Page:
# Turning mass Energy calculation

• I
• Soko
In summary, the power of the turning shaft can be calculated by considering the energy and power in the rotating system. However, without information on dissipative forces, it is difficult to estimate the exact power. In certain applications, such as the use of a steam traction engine as a ploughing engine, the instantaneous power from the flywheel may be relevant. This is similar to comparing the weight of a hammer to the damage it can do. The power available from the flywheel is only temporary and must be replenished after use. f

#### Soko

Hello, can someone tell me how, or provide me a formula, to calculate the power of the turning shaft? in Nm or Watts, I don't mind. The mass (23Kgr) is turning at stable speed of 100 rpm by external independent force. The shaft is supposed to be on bearings both sides..
I made a picture to save words..

Thank you

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• powerofturningmass.png
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The mass (23Kgr) is turning at stable speed of 100 rpm
So the power is 0. Or in other words there is no change in KE or PE so no work is being done.

The one exception would be any losses due to friction or other dissipative forces. But there is no way to estimate those with the given information.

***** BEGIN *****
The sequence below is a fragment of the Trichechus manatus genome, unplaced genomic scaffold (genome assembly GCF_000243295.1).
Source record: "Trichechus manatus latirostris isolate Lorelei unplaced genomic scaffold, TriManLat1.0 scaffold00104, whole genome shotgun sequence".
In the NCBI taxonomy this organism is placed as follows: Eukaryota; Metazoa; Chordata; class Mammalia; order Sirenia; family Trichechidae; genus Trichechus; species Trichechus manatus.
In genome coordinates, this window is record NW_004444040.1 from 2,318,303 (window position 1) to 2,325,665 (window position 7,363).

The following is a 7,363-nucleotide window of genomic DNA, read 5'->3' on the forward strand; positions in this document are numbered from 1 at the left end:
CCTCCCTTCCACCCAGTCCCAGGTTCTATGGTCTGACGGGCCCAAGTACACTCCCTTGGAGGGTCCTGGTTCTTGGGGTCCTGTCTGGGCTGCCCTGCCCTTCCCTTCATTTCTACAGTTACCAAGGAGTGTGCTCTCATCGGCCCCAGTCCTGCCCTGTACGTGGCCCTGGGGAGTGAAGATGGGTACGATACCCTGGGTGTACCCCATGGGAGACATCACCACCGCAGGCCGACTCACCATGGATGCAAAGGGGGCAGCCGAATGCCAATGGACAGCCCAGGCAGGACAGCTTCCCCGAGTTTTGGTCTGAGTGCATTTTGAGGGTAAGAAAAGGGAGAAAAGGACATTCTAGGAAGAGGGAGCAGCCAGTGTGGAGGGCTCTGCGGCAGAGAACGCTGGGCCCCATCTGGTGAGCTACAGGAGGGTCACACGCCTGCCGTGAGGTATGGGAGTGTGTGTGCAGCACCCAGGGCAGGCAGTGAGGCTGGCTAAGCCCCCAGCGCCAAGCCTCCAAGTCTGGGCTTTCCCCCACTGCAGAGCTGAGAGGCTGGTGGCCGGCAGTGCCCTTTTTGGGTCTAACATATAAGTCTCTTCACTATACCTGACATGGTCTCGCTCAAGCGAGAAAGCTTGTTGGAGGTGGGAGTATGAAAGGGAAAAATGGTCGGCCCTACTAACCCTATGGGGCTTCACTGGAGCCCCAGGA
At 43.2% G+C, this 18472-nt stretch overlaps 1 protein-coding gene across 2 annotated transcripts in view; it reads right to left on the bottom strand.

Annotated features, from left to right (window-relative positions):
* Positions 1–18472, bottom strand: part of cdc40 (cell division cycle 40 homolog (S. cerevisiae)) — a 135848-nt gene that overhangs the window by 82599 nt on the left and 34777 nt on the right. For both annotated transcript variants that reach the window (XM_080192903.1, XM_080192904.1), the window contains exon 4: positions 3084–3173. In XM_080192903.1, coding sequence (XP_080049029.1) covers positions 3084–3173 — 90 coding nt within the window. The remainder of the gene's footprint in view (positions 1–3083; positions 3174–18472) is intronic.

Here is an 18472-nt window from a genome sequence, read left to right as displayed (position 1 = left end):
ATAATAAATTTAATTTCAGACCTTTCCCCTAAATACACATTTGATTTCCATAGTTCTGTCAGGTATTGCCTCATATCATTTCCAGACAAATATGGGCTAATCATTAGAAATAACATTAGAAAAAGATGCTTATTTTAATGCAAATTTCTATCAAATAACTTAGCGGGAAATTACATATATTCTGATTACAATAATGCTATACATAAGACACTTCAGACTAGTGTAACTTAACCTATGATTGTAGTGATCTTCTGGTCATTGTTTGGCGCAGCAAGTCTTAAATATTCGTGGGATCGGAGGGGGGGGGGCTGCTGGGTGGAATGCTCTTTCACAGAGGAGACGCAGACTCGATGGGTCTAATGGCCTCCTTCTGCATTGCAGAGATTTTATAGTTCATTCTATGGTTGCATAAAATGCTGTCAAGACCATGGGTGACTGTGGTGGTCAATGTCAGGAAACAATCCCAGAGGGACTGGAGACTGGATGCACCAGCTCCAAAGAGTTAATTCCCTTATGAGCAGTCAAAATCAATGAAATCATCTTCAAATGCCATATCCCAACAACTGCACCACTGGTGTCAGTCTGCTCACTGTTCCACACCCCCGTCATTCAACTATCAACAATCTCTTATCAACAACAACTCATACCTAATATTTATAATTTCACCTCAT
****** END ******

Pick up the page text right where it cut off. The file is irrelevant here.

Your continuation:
CWatters and russ_watters
Although the Energy in the rotating system is the most obvious measure, Power can also be relevant.
Many years ago, I was at a steam traction engine rally and there was a demonstration of a traction engine used as a 'ploughing engine', using a cable around a wheel, slung under the body of the engine. The engines operated in pairs and used the cable to pull a plough back and forth across a field. There could be large instantaneous loads when the plough came across a boulder. The horsepower rating would be a humble 35hp, which would not deal with this load. But the flywheel could overcome the problem over a short time.
The 'Instantaneous Power' available from the flywheel was, apparently, part of the spec of these engines. Sloppy terminology? Not really because it was relevant to the particular application. It's similar to comparing the weight of a hammer with the damage it can do.

Just in case you think Sophiecentaur's contradicts Dale's post that's not the case. The flywheels Sophiecentaur mentions slow down while delivering the power boost needed to get the plough past the boulder. Once past the boulder the steam engines have to bring the flywheel back up to full speed ready for the next one.

Just in case you think Sophiecentaur's contradicts Dale's post that's not the case. The flywheels Sophiecentaur mentions slow down while delivering the power boost needed to get the plough past the boulder. Once past the boulder the steam engines have to bring the flywheel back up to full speed ready for the next one.
Yes. The Power that is quoted is available for a short time from Energy stored in the flywheel. When the man on the tannoy used the phrase "Instantaneous power" I did a double take but, of course the same approach is used with the spec of a motor cruiser's Radar system. 4kW pulses and the boat uses 24W of electrical power from the boat's system.